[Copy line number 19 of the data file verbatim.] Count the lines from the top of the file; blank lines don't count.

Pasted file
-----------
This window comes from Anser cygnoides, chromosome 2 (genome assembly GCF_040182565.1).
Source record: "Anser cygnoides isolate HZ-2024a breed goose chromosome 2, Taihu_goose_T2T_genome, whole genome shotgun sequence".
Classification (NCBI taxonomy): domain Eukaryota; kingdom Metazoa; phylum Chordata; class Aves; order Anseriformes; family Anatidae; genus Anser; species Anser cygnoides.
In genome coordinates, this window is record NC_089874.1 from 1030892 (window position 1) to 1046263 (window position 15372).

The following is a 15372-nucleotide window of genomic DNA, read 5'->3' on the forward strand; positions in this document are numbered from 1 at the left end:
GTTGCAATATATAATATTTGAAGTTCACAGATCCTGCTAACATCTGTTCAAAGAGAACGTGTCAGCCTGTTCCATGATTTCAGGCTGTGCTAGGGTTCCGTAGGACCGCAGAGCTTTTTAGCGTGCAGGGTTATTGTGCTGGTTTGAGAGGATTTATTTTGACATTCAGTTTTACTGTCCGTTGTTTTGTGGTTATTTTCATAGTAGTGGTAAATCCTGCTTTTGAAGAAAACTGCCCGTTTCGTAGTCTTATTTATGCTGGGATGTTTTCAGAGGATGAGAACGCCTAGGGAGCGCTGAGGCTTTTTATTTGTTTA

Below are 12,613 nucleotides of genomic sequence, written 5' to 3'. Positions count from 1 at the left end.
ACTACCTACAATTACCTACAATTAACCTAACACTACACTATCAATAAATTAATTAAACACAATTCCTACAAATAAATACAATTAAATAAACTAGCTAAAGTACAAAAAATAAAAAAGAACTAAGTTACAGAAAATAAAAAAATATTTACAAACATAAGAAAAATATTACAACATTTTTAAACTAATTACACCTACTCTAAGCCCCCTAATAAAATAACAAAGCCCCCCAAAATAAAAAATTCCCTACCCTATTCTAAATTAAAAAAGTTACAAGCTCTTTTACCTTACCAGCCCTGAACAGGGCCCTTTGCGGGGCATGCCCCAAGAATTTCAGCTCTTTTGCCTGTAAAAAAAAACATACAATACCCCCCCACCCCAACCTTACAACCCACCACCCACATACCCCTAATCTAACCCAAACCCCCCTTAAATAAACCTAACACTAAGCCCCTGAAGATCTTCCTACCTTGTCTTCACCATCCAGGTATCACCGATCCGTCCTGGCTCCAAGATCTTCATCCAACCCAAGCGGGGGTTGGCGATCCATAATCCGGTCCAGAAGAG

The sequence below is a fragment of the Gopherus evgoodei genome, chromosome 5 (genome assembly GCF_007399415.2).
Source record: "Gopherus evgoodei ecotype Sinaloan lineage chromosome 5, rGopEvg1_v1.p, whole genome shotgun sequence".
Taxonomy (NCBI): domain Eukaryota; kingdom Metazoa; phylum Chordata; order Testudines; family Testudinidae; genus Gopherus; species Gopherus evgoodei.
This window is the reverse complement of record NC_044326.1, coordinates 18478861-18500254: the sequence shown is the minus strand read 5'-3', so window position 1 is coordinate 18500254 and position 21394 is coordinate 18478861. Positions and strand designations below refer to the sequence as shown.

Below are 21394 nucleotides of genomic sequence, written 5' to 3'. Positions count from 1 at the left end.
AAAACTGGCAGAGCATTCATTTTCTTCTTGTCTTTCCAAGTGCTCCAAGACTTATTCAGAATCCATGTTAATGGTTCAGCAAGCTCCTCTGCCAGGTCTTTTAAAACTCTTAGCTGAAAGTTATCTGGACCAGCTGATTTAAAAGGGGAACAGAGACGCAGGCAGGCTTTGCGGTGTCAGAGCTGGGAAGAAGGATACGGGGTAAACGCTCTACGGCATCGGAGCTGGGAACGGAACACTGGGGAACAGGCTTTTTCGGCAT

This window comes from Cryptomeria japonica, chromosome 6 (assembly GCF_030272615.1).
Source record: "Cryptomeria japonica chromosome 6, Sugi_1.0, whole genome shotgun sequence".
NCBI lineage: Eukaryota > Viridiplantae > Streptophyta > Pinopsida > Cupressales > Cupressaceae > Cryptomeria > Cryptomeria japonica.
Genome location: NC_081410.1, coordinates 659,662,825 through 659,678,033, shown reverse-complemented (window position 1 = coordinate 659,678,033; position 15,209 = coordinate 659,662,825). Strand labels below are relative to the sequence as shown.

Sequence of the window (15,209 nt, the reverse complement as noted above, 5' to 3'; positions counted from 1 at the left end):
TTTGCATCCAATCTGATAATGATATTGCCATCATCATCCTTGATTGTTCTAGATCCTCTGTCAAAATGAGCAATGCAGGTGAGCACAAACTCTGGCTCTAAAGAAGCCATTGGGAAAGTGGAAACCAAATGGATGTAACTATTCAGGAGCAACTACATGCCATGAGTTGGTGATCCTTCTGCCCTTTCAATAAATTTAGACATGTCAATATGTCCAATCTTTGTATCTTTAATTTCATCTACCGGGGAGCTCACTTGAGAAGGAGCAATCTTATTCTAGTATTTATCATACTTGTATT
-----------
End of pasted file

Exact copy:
Sequence of the window (15,209 nt, the reverse complement as noted above, 5' to 3'; positions counted from 1 at the left end):